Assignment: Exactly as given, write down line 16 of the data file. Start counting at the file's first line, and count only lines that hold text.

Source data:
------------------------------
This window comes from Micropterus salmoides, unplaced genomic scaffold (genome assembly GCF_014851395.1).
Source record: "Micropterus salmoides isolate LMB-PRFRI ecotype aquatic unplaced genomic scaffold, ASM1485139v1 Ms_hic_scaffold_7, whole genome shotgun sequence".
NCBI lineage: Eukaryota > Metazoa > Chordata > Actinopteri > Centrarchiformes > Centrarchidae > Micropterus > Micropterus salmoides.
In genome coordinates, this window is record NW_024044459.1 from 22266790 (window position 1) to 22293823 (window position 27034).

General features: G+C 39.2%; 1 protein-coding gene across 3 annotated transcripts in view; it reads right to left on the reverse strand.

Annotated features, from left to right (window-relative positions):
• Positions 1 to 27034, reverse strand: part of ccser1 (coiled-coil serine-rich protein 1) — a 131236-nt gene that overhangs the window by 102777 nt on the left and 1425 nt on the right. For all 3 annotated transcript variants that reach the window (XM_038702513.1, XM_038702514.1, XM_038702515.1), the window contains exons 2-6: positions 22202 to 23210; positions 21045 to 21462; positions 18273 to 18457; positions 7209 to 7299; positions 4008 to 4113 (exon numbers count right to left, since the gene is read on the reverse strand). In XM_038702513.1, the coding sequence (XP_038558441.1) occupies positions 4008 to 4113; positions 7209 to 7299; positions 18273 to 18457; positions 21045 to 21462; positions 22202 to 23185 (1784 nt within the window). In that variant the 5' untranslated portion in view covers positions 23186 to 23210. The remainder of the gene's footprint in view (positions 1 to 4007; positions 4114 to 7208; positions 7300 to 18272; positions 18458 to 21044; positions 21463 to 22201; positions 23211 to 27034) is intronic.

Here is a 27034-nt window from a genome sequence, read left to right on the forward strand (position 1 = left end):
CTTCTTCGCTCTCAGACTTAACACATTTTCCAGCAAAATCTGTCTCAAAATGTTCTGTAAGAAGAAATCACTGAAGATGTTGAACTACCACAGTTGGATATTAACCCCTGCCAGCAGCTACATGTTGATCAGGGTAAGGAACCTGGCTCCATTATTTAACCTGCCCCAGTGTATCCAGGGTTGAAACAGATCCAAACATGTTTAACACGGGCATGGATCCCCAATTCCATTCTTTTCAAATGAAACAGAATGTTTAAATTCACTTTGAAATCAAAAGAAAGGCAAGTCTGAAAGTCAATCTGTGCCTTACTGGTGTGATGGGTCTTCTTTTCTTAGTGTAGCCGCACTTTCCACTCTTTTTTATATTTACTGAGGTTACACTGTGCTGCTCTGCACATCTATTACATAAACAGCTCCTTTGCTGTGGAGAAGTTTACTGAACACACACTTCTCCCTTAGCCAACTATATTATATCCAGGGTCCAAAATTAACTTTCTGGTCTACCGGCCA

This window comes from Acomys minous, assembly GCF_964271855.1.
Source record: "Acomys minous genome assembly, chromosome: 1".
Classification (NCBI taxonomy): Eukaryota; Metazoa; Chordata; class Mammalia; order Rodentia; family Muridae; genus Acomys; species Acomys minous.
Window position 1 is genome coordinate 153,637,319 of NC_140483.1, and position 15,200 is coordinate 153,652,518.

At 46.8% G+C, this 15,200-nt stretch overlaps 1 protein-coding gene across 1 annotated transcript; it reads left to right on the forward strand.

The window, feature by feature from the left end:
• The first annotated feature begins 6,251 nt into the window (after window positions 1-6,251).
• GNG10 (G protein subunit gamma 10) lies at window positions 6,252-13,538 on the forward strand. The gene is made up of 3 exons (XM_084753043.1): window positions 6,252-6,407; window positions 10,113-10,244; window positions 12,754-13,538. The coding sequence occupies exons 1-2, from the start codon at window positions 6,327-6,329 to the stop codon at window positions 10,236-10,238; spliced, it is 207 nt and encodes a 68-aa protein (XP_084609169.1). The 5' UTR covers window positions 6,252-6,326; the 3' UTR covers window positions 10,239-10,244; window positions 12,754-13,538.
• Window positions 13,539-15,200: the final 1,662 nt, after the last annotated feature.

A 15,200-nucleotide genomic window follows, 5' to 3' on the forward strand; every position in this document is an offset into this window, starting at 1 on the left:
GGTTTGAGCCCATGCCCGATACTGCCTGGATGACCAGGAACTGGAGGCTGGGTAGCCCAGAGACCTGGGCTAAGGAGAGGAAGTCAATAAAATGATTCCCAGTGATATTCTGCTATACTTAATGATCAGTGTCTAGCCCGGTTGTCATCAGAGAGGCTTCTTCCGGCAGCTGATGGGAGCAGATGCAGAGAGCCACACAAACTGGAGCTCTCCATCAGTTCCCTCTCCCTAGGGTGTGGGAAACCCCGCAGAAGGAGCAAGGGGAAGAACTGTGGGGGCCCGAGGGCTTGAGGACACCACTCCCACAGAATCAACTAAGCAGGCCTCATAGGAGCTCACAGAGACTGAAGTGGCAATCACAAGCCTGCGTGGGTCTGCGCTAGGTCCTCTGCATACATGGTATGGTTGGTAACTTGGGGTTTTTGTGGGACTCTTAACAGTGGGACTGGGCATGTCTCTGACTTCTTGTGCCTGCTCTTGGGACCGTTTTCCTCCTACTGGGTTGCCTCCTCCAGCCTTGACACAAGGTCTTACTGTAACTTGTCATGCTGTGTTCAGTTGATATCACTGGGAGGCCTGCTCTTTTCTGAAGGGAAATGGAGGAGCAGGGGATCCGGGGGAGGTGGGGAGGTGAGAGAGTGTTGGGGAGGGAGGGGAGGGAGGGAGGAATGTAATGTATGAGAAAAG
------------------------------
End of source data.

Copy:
• The first annotated feature begins 6,251 nt into the window (after window positions 1-6,251).